It was the record that wasn’t supposed to go down. The mark set by the Brazilian that no one else could touch for many years and well into the future. It withstood the “year of the suits”. It withstood many great flyers through the years. Last year, John Dillon broke this record and nearly broke 1:45 in the process. His drop was monumental and the time was scary. John is back, though most are calling him off his game. You might not even notice him, since he didn’t swim the event at NESCACs. Will you notice him come Friday night?
2 times in the top 10 come from February. The rest, they come from midseason. I didn’t turn those around and confused the 2 so let me say that again in another way. 8 of the top 10 times in the 200 fly were set in December. That’s unheard of. In most events we see 2-3 of the top 10 times coming from December, not 8. This, combined with the fact that 8 of those 10 are on teams currently seeded to finish in the top 15, make this event quite a show for the fans. The only other time the 200 fly is a show is when the 10 & unders swim it and you get to watch them try to finish legally.
The top returning swimmer, other than Dillon, is Joseph Pysnik of Kenyon. The junior comes in a second off his entry time in 2010. He didn’t drop much time last year so it’s uncertain if he will get back to that form again this year. Mackenzie Perry, whose name could also be Perry Mackenzie and it would work, which can’t often be said, enters 2.5 seconds faster this year after just being outtouched by Pysnik in finals last season. The top seed in 2011, John Hu, essentially equalled his seed time in prelims which was only good enough for consols. In consols, however, he dropped 1.5 seconds and won the heat. Equaling his season best this time around, which is significantly faster, will get him into the top 8, and then, who knows.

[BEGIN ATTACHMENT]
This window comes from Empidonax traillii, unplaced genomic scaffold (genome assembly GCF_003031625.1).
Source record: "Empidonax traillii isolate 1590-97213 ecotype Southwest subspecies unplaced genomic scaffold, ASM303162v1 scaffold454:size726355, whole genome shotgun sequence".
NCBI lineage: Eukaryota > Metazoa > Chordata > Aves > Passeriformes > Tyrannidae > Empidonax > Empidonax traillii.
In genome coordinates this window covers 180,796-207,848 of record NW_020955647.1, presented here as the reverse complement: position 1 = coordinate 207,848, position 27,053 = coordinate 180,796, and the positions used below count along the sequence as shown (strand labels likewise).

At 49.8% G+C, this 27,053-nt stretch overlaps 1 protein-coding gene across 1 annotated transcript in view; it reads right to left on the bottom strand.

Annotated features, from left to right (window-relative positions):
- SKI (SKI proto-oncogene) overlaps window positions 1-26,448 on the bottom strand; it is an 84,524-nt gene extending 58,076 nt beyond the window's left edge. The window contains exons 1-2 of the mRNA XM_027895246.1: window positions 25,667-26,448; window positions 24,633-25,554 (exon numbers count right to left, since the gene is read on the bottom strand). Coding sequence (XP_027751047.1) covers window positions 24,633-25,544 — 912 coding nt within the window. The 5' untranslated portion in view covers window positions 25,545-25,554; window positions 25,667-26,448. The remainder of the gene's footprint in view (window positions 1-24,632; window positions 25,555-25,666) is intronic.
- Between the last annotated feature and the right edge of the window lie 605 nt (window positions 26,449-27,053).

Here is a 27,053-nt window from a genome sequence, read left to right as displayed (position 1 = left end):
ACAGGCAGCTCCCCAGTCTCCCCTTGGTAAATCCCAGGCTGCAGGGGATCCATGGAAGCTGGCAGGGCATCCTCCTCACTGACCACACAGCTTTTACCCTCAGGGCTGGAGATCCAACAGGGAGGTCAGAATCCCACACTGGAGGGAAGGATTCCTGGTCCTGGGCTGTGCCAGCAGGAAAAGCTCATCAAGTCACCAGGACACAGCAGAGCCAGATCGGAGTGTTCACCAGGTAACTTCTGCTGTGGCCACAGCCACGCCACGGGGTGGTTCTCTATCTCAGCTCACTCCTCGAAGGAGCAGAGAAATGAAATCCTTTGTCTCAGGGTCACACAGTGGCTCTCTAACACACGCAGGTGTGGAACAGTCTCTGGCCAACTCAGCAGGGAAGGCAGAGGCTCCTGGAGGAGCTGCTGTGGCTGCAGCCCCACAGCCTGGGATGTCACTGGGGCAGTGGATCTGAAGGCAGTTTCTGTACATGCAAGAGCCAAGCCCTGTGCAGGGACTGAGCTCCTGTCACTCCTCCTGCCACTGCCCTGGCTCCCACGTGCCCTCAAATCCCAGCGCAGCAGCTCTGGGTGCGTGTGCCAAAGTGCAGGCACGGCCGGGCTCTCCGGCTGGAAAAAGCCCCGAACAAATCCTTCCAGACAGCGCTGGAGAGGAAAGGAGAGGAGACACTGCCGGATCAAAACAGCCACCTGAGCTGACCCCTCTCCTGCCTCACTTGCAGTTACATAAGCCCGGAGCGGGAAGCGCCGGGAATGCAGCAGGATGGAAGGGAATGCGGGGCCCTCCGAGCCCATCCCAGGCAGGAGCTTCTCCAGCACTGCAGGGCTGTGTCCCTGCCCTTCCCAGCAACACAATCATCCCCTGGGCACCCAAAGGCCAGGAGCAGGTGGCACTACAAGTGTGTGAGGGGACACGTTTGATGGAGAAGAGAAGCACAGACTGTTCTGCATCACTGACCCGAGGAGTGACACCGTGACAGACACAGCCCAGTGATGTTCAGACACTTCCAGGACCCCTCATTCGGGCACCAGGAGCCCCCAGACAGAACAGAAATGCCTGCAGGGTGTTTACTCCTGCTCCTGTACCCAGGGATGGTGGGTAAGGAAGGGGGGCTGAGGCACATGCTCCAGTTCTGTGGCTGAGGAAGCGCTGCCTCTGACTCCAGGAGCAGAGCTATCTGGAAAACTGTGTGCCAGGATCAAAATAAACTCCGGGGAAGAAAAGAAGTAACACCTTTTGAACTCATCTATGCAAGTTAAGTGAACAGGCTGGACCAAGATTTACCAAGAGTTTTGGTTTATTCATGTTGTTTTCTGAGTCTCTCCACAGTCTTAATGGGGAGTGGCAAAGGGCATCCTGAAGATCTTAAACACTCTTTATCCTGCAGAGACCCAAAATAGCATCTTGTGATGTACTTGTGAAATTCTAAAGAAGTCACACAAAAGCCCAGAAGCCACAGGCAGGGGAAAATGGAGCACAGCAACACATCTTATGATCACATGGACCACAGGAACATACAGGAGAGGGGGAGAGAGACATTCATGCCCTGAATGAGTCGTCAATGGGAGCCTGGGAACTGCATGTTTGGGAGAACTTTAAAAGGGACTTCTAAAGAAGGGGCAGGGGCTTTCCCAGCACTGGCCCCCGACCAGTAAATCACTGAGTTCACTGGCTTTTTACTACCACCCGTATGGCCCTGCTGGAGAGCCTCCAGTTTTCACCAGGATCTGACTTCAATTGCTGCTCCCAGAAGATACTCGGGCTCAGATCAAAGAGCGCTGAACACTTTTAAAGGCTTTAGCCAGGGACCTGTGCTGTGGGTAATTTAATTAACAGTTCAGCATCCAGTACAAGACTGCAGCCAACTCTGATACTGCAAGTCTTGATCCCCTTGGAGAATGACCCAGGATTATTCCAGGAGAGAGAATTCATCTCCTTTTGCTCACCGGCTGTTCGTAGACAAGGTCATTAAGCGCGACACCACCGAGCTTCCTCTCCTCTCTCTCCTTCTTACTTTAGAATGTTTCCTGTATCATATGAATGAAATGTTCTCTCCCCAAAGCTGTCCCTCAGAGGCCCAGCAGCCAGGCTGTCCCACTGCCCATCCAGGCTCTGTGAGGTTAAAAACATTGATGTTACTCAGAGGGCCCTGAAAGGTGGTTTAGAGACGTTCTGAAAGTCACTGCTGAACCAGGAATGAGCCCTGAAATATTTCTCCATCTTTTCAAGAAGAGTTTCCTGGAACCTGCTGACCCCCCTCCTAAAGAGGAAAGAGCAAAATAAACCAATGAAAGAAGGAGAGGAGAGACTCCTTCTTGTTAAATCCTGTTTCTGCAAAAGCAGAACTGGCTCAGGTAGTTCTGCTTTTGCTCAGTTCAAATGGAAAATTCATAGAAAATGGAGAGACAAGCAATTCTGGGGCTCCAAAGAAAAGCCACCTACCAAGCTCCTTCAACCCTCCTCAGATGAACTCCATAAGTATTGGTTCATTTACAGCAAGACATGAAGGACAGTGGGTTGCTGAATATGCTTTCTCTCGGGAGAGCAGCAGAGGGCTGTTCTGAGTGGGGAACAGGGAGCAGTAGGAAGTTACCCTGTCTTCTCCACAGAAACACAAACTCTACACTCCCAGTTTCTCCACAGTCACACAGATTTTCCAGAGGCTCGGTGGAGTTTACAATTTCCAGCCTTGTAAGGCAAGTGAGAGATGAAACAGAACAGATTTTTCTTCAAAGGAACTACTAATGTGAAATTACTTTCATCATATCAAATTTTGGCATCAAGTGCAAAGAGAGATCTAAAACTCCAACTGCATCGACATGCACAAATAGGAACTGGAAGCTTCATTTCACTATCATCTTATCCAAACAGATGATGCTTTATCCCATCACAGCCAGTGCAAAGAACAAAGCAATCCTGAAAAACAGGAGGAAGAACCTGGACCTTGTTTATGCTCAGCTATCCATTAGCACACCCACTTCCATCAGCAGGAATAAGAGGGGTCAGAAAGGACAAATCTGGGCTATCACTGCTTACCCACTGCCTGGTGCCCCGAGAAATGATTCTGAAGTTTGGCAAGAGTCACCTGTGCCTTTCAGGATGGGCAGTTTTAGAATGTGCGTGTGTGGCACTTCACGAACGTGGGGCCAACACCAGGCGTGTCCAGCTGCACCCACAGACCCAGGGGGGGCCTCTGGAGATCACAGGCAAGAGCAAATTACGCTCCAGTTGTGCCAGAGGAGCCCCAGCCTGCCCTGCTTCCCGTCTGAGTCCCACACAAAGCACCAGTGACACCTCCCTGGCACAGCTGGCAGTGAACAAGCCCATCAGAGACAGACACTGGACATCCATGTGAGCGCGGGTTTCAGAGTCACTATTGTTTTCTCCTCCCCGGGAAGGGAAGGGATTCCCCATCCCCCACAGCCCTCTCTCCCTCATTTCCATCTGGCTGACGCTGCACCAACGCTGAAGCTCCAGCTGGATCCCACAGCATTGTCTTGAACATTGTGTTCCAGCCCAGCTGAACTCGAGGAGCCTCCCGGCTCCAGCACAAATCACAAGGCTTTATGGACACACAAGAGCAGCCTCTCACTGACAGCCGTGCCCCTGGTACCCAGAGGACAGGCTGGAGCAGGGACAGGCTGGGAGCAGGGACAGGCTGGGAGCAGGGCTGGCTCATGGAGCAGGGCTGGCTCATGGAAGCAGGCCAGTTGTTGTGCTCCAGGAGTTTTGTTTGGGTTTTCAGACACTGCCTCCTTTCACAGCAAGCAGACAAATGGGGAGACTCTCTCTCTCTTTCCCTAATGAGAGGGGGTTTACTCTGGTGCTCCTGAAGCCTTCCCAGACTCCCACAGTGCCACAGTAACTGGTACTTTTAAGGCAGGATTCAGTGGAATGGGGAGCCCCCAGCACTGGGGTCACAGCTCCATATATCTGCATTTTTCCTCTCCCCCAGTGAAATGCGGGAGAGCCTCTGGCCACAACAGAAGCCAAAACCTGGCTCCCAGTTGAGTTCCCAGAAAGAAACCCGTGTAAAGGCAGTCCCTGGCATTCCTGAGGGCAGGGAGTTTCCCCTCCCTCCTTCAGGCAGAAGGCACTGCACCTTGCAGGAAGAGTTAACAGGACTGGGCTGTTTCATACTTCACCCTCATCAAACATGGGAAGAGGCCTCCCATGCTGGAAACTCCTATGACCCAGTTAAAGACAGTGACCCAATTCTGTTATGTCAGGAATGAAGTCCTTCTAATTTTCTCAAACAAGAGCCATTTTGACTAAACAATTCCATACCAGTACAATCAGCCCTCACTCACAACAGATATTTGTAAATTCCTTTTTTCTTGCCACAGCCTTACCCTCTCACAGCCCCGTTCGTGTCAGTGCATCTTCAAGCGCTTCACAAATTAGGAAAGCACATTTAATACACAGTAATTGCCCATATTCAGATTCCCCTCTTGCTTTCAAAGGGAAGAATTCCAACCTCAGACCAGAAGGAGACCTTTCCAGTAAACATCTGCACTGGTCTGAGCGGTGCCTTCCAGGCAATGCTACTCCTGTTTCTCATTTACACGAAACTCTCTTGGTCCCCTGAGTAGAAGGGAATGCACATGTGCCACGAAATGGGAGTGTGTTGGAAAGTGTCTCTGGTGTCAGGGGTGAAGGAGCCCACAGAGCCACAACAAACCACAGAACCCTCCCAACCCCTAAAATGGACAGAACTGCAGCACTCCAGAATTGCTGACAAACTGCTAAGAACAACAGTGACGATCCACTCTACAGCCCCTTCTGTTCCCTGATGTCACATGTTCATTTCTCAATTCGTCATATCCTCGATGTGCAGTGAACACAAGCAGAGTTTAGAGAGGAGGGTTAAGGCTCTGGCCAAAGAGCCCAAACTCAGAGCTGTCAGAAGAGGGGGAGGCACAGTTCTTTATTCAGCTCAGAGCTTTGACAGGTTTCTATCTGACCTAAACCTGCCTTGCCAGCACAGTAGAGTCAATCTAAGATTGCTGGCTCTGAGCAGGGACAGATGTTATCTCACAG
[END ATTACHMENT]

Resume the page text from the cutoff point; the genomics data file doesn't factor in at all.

Sleeper: Tom Medvecky. This senior has had a spotty history of tapering for NCAAs. This year he posted his best time in December and will show up in Knoxville ready to go. An overlooked finalists from a year ago, Tom comes in seeded 9th but looking to get back into the big heat. With a solid prelims times, the racer in Tom will come out and a top 3 finish is very do-able and would cap off a great career.
Winner: Pat Augustyn. Notre Dame, more like Notre Lame. Or at least that’s what why I assume Pat transferred to Emory. That or he likes attractive women. Either way, he’s been swimming really well all season and is experienced in racing faster competitors in big environment. Look for him to touch first with a 1:47-low.